More particularly, FIG. 1A illustrates a conventional loop configuration 100. Four node ports 101, 102, 104, 106 are shown joined together node port to node port. Each node port represents a connection to a device or to another loop. Node port 101 is connected to node port 102 such that data is transmitted from node port 101 to node port 102. Node port 102 is in turn connected to node port 104 which is in turn connected to node port 106. Node port 106 is connected to the first node port, node port 101. In this manner, a loop datapath is established; from node port 101 to node port 102 to node port 104 to node port 106 back to node port 101.

FIG. 1B illustrates a loop 107 where node ports 108, 110, 112, 114 are organized in a physical star topology with a hub 116 in the center. Node port 108 is connected to a hub port 118 in hub 116 as are node ports 110, 112 and 114 to their own respective hub ports 120, 122, and 124. Internal to hub 116 is a loop, where hub ports 118-124 of hub 116 form a loop datapath similar to the conventional loop configuration shown in FIG. 1A.

The use of a hub as a central component to a loop network allows for operation when one or more hub ports are not connected to node ports, or one or more hub ports are connected to node ports which have failed, by bypassing such hub ports. Each hub port typically contains circuitry which provides a bypass mode for the hub port. When a hub port is in bypass mode, data received by the hub port from the previous hub port in the loop is passed directly to the next hub port in the loop.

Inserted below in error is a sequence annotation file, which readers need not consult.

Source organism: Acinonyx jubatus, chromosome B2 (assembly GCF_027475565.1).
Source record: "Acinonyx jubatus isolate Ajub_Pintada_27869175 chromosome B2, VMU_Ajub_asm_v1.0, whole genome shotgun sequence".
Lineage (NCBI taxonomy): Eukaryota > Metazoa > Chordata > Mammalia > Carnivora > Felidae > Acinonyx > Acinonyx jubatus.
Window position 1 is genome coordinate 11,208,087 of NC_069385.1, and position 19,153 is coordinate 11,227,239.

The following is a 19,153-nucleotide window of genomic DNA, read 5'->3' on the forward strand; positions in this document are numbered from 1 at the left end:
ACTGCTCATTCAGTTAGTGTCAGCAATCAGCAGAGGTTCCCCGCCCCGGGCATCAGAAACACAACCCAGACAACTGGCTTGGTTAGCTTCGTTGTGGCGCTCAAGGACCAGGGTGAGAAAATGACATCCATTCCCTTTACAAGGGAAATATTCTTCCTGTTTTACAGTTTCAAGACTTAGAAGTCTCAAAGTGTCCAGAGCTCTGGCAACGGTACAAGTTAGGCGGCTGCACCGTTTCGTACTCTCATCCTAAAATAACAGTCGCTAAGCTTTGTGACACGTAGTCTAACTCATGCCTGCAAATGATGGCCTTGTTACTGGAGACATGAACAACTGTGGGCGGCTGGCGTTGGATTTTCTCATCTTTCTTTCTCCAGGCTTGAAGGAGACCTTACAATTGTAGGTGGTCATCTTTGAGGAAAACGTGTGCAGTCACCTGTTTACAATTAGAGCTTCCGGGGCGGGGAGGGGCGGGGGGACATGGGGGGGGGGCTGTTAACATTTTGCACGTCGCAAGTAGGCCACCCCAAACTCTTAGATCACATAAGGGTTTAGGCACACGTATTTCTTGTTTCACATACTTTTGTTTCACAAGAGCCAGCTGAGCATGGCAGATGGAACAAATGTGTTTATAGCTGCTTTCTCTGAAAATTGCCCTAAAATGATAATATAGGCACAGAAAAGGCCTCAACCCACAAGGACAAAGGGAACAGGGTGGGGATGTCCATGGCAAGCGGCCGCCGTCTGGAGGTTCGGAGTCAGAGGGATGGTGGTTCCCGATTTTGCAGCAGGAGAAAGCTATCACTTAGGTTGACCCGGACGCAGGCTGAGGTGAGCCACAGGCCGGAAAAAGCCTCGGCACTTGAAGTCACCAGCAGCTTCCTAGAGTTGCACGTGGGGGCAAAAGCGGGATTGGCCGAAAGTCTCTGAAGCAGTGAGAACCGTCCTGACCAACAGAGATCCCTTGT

An additional advantage of the use of hubs is that node ports may be hot insertable. Hot insertable functionality allows the insertion and removal of node ports from a loop without powering down the entire loop or the hub and then restarting again. However, as a result of this hot insertability, the addresses of node ports attached to a loop are not always properly maintained.

Under FC-AL protocols, a loop initialization process is used to provide each node port attached to the loop with a unique address, referred to as an Arbitrated Loop Physical Address (“AL_PA”). Loop initialization is invoked under FC-AL protocols by generating a sequence of Loop Initialization Primitive (“LIP”) ordered sets. In a loop which is not hot insertable, after insertion or removal of a node port the entire loop is restarted and re-initialized. In a hot insertable loop, the loop is not always restarted and so is not necessarily re-initialized upon each insert or removal. As a result, when a new node port is inserted into the loop a unique address may not necessarily be generated if the loop is not re-initialized.